As part of Kroger's Zero Hunger I Zero Waste social impact plan, we are committed to eliminating food waste across our company so that no food is going to landfill by 2025. Recovering edible food that is lost through the value chain (farms, food manufacturers, consumer-facing businesses and homes) represents an opportunity to support Americans who experience hunger and food insecurity, build efficiency in the supply chain, and shift consumption in a way that reduces environmental impacts.
What does this mean? First and foremost, we are working to minimize the amount of food waste generated in our direct operations, and to divert any remaining food waste away from landfills—to be a zero food waste company. We will also partner with our suppliers and our customers to reduce food waste through education, awareness building and waste reduction initiatives.
Data Analysis and Baselining
Our commitment to achieve zero food waste by 2025 starts with understanding Kroger’s current food waste footprint. Reducing waste starts with measurement so we can understand where the most significant opportunities to reduce and divert more waste lie.
In 2017, Kroger and WWF began work to establish measurement metrics and a baseline footprint in our business operations. This process initially focused on 2,500 stores in the Kroger Family of Companies. We focused first on assessing avoidable food waste across retail supermarket operations. Using the newly created World Resources Institute (WRI) Food Loss and Waste Standard, Kroger and WWF evaluated and outlined where waste occurs within our retail operations and how the waste is disposed or recycled. We also evaluated shrink data in combination with food donation data to understand what the opportunity is for increasing donations.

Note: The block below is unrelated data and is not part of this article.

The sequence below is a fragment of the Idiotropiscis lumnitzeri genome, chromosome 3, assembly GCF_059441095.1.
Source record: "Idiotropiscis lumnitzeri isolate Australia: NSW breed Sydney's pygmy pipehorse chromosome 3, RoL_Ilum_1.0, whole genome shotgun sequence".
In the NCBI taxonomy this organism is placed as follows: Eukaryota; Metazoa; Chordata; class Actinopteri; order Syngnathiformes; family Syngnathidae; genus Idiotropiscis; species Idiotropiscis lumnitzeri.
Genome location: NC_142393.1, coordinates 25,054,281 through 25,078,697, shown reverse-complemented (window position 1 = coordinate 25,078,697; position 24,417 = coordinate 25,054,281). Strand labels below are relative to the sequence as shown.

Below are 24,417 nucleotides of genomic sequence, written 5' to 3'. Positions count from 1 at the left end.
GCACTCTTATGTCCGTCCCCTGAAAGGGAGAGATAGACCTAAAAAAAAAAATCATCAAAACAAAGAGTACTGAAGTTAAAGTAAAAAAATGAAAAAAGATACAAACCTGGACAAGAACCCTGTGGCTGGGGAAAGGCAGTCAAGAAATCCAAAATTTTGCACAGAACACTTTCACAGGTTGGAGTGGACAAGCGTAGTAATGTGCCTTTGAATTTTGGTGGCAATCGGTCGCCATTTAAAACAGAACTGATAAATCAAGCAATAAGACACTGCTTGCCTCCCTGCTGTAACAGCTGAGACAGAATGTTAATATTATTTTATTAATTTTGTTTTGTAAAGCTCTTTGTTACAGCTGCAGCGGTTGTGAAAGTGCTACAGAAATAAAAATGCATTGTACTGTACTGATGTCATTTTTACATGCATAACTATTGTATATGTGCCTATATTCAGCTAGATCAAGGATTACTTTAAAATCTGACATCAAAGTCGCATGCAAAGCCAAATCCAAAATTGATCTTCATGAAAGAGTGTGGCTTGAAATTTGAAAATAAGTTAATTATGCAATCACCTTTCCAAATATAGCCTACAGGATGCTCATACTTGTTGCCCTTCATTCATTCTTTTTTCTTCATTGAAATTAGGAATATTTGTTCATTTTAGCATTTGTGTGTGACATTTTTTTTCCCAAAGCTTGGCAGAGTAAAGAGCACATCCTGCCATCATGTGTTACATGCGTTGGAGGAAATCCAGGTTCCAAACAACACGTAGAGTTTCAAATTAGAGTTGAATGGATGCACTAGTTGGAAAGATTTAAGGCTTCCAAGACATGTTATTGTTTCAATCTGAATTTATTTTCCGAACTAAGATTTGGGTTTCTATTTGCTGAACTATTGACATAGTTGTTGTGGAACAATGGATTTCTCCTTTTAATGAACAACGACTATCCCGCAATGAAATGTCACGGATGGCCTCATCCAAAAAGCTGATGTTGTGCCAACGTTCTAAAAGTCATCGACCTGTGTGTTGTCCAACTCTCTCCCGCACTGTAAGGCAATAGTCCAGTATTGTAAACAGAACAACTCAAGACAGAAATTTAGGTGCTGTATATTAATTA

Food Waste Footprint
Based on this analysis, we estimate that about 27% of food loss and waste in our stores is being diverted for compost, animal feed or anaerobic digestion, while 73% is being landfilled. This includes both food and inedible (meat and bone) parts. It does not include food donated to feed people through our Zero Hunger | Zero Waste Food Rescue program because the Food Loss and Waste Standard specifies that food rescued for people to eat does not classify as "food waste."
Prioritization and Goal-Setting
Our priority areas are described below, while additional discussion of our interim goals and milestones to help shape our focus in the coming years is provided in our full sustainability report download.